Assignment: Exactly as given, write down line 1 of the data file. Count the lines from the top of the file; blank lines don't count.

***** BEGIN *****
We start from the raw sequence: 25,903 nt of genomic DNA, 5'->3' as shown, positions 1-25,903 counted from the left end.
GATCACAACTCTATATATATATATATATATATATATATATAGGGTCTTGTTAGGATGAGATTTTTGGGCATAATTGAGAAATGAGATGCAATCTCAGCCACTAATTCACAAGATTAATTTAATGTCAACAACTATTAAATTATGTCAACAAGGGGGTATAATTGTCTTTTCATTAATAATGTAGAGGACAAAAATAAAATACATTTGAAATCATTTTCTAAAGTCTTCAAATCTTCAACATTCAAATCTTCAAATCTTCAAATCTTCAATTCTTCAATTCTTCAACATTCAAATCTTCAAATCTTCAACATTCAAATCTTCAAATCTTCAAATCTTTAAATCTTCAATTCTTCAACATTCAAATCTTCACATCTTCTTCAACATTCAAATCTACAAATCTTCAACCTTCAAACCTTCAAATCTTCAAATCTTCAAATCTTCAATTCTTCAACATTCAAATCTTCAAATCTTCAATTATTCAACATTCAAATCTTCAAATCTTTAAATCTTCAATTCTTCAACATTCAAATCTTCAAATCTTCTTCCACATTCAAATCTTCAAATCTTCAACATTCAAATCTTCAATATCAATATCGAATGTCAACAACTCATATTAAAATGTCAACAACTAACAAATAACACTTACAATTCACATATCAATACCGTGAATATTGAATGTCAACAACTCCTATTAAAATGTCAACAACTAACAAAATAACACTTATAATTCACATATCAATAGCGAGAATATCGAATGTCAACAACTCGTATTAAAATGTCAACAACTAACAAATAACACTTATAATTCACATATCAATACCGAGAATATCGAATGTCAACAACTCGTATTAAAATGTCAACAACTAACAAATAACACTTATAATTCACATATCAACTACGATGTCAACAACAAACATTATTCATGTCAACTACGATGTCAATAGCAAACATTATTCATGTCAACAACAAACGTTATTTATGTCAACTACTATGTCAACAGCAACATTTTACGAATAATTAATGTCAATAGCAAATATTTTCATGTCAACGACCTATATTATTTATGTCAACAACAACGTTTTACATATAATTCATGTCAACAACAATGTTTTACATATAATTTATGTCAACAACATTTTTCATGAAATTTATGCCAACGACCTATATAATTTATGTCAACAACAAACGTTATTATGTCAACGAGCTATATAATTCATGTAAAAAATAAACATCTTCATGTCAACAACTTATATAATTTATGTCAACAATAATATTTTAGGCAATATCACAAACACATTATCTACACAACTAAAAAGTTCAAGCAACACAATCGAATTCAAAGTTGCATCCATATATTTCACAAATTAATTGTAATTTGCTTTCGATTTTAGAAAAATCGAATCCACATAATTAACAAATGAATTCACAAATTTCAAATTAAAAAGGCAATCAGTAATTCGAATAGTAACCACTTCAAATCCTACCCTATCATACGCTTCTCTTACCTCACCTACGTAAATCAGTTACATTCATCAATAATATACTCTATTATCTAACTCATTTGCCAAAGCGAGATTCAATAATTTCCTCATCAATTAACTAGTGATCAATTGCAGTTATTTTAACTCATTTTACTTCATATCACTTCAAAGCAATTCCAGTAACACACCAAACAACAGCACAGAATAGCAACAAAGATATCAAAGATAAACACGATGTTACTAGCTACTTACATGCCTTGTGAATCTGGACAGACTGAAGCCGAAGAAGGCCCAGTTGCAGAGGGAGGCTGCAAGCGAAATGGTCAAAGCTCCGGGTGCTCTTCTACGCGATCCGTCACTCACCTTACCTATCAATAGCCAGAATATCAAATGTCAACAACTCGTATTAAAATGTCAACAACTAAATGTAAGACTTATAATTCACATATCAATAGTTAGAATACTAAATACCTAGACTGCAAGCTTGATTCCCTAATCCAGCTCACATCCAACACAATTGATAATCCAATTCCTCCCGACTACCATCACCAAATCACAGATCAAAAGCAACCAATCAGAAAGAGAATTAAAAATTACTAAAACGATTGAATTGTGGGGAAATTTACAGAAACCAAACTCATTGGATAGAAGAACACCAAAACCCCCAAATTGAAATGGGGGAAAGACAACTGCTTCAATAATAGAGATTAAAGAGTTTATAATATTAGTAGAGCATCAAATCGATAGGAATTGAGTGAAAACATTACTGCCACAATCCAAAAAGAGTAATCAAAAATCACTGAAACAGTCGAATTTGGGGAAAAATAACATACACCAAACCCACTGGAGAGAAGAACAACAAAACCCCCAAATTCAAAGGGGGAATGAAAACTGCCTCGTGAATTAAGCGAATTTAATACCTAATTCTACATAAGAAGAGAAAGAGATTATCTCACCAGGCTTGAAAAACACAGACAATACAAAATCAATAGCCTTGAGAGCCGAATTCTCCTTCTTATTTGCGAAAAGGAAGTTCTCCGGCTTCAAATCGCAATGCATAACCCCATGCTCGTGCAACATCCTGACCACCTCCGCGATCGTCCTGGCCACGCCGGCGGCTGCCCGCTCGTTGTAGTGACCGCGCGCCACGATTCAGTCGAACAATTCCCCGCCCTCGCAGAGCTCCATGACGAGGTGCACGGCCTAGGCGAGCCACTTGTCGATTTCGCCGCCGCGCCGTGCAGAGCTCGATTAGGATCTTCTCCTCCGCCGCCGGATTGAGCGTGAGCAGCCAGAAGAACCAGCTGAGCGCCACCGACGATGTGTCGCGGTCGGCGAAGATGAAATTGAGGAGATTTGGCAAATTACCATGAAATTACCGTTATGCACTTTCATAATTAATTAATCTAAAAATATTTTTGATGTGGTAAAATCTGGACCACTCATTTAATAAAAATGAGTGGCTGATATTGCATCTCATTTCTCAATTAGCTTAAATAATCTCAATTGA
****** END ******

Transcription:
We start from the raw sequence: 25,903 nt of genomic DNA, 5'->3' as shown, positions 1-25,903 counted from the left end.